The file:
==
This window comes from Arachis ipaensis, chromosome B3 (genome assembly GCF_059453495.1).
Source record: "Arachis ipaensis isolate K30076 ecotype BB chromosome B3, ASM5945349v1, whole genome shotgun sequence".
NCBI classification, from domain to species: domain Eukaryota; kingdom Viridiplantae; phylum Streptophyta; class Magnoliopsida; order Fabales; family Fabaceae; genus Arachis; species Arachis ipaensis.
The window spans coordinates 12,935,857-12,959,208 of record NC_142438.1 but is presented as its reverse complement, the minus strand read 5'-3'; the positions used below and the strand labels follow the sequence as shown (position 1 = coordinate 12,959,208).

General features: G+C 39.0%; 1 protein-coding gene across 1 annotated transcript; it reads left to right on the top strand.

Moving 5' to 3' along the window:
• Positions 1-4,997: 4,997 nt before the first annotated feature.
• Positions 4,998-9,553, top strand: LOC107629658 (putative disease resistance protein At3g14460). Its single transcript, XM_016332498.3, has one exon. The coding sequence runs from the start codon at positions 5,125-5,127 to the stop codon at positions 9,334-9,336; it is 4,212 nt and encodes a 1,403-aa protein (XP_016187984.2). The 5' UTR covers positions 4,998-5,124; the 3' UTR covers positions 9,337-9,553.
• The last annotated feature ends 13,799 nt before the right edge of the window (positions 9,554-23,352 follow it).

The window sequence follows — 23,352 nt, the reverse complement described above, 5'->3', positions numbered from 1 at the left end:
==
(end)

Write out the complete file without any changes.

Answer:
This window comes from Arachis ipaensis, chromosome B3 (genome assembly GCF_059453495.1).
Source record: "Arachis ipaensis isolate K30076 ecotype BB chromosome B3, ASM5945349v1, whole genome shotgun sequence".
NCBI classification, from domain to species: domain Eukaryota; kingdom Viridiplantae; phylum Streptophyta; class Magnoliopsida; order Fabales; family Fabaceae; genus Arachis; species Arachis ipaensis.
The window spans coordinates 12,935,857-12,959,208 of record NC_142438.1 but is presented as its reverse complement, the minus strand read 5'-3'; the positions used below and the strand labels follow the sequence as shown (position 1 = coordinate 12,959,208).

General features: G+C 39.0%; 1 protein-coding gene across 1 annotated transcript; it reads left to right on the top strand.

Moving 5' to 3' along the window:
• Positions 1-4,997: 4,997 nt before the first annotated feature.
• Positions 4,998-9,553, top strand: LOC107629658 (putative disease resistance protein At3g14460). Its single transcript, XM_016332498.3, has one exon. The coding sequence runs from the start codon at positions 5,125-5,127 to the stop codon at positions 9,334-9,336; it is 4,212 nt and encodes a 1,403-aa protein (XP_016187984.2). The 5' UTR covers positions 4,998-5,124; the 3' UTR covers positions 9,337-9,553.
• The last annotated feature ends 13,799 nt before the right edge of the window (positions 9,554-23,352 follow it).

The window sequence follows — 23,352 nt, the reverse complement described above, 5'->3', positions numbered from 1 at the left end: